I have a brother.
His name is, or was, Wakiya. Wakiya means Thunder in our language. The reason I say this “was” his name is because his name may have been changed. We don’t know this because none of us has ever met Wakiya.
He was taken from his mother in 1991 by the state of South Dakota.
I have always been curious about Wakiya, never really knowing if he was for certain my brother. I never asked, just heard something about him in passing when I was younger. I think I may have been scared to ask, or find out what happened to him.
Finally, one day, I read of the NPR investigation about how so many of the Native American children in South Dakota were being taken from their families, and never given back. So much so, that it was compared to when Native American children were forcibly removed from their homes back in the post-reservation days and sent to boarding schools where the motto was “Kill the Indian, Save the Man.”
The Indian Child Welfare Act of 1978 states that, except in the rarest circumstances, Native American children must be placed with their relatives or tribes. It also says states must do everything they can to keep native families together. The six-part investigation also noted that although Native American children only make up 15% of the children in the state of South Dakota, they make up more than 50% of the children in foster care. Many of the Native American children in foster care are lost to their families forever, as they are placed outside their tribe and eventually lose their culture.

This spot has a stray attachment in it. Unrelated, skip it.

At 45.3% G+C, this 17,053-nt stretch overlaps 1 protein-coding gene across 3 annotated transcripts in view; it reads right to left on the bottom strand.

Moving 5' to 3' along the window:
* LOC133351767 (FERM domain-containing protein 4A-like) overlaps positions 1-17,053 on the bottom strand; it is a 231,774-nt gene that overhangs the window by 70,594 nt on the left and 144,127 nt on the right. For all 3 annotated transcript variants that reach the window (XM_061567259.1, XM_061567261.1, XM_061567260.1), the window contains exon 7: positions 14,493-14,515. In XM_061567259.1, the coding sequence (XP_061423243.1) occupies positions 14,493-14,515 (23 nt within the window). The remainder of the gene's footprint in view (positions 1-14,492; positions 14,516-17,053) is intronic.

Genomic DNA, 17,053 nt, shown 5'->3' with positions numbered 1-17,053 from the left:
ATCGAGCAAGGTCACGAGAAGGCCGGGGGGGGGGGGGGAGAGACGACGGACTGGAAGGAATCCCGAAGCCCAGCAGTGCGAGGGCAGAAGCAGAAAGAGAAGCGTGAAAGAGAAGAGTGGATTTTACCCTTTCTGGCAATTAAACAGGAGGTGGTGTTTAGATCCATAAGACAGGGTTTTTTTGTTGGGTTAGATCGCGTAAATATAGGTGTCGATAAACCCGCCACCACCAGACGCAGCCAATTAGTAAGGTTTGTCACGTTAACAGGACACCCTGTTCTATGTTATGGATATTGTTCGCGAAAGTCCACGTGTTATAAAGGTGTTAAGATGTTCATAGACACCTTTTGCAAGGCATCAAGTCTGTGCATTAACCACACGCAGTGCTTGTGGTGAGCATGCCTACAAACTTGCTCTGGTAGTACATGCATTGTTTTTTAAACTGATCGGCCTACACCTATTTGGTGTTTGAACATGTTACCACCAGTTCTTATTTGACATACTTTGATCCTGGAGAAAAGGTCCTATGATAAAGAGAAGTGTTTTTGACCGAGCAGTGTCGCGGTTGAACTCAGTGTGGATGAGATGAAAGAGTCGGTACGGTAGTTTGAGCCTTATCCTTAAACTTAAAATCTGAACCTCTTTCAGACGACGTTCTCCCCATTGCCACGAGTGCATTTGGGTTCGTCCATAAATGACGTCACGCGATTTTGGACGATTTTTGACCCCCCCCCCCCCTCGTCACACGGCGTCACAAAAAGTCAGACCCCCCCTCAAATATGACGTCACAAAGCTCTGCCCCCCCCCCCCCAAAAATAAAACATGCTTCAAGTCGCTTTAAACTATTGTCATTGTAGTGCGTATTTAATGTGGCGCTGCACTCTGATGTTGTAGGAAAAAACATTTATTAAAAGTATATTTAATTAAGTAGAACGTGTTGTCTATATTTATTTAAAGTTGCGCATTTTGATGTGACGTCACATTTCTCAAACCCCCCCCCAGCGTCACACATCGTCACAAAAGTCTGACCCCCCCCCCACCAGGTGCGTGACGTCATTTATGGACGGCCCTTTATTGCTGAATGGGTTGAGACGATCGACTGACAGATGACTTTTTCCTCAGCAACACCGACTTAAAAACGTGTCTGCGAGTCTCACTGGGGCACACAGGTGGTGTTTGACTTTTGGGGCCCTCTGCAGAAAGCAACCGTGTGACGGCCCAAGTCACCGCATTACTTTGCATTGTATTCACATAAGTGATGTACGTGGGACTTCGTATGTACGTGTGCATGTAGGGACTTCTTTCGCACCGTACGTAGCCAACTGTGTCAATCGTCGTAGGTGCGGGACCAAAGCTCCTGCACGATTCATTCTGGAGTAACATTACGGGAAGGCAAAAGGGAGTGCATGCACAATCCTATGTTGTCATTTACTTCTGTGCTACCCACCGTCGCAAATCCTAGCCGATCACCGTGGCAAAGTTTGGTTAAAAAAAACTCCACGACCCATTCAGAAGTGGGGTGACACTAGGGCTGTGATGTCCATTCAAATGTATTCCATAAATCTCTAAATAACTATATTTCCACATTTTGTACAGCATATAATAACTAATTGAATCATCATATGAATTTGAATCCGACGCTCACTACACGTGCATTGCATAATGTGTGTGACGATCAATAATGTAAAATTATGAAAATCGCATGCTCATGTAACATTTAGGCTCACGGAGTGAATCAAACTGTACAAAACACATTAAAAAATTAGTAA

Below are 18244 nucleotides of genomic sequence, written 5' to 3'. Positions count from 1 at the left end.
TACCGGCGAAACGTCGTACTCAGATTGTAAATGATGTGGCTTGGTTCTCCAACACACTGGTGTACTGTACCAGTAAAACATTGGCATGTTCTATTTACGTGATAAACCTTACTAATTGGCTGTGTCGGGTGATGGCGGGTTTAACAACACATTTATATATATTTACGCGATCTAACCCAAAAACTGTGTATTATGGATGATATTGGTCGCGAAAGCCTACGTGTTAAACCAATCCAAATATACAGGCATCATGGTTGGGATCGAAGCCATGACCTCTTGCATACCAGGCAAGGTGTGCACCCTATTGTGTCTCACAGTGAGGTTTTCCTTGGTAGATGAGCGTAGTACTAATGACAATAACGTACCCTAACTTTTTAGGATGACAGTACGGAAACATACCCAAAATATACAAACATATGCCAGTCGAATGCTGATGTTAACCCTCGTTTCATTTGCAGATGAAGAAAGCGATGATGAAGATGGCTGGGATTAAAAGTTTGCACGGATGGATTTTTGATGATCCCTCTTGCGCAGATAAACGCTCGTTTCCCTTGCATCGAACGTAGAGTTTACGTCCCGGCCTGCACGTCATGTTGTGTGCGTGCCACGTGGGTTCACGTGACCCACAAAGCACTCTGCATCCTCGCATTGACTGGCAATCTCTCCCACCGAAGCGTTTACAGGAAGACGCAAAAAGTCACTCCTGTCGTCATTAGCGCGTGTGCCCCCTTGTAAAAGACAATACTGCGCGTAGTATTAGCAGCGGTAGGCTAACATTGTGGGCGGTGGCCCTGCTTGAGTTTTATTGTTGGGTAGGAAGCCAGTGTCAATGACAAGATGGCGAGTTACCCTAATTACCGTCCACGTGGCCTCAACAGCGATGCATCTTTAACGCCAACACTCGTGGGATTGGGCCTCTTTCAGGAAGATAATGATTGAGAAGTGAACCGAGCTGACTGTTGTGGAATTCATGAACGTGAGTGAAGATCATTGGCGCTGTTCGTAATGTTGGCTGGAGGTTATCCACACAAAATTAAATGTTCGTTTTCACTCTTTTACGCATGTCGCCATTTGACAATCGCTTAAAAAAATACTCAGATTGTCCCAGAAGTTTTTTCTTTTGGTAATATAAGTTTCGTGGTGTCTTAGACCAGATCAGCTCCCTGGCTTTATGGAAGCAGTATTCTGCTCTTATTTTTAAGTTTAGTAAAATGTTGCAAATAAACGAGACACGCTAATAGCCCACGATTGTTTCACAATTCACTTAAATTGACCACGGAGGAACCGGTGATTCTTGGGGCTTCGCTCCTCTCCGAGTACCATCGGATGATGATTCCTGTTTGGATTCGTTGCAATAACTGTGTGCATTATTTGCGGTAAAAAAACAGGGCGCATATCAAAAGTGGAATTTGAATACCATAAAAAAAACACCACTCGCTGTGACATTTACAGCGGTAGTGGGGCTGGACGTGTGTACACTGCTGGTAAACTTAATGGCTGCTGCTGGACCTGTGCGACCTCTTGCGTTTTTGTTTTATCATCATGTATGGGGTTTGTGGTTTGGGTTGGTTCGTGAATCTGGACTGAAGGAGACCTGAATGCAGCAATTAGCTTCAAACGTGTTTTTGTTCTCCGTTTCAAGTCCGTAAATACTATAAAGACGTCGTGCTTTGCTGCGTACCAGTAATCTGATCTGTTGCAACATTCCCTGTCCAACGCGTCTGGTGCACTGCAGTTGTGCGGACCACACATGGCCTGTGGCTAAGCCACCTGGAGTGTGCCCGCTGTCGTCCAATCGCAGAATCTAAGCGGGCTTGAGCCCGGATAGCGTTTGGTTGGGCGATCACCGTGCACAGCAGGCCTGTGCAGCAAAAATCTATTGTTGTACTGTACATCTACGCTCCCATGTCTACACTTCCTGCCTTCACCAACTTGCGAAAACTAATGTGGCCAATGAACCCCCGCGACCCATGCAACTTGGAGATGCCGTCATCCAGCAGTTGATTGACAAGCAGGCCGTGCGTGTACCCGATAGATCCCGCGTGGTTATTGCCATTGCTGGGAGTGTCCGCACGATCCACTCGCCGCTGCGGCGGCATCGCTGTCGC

After reading this, I thought more about Wakiya and wondered where he was. I looked for him on Facebook, but that was a dead end. I am sure his name was changed. I knew nothing of him except his first name. So I did a search on his mother and found her living in the same city as I am. When I first contacted her, I made small talk, trying to build up courage to ask if she was the mother to my brother. Then, she must have known.
She told me about Wakiya. How he was taken by the state, when she was battling her demons of addiction. She was now clean, and sober for over two years. She, too, wanted to look for him, but her rights had been terminated, so she had no clue how to even start. Then, she asked if I wanted to see pictures of him.
[read the rest here]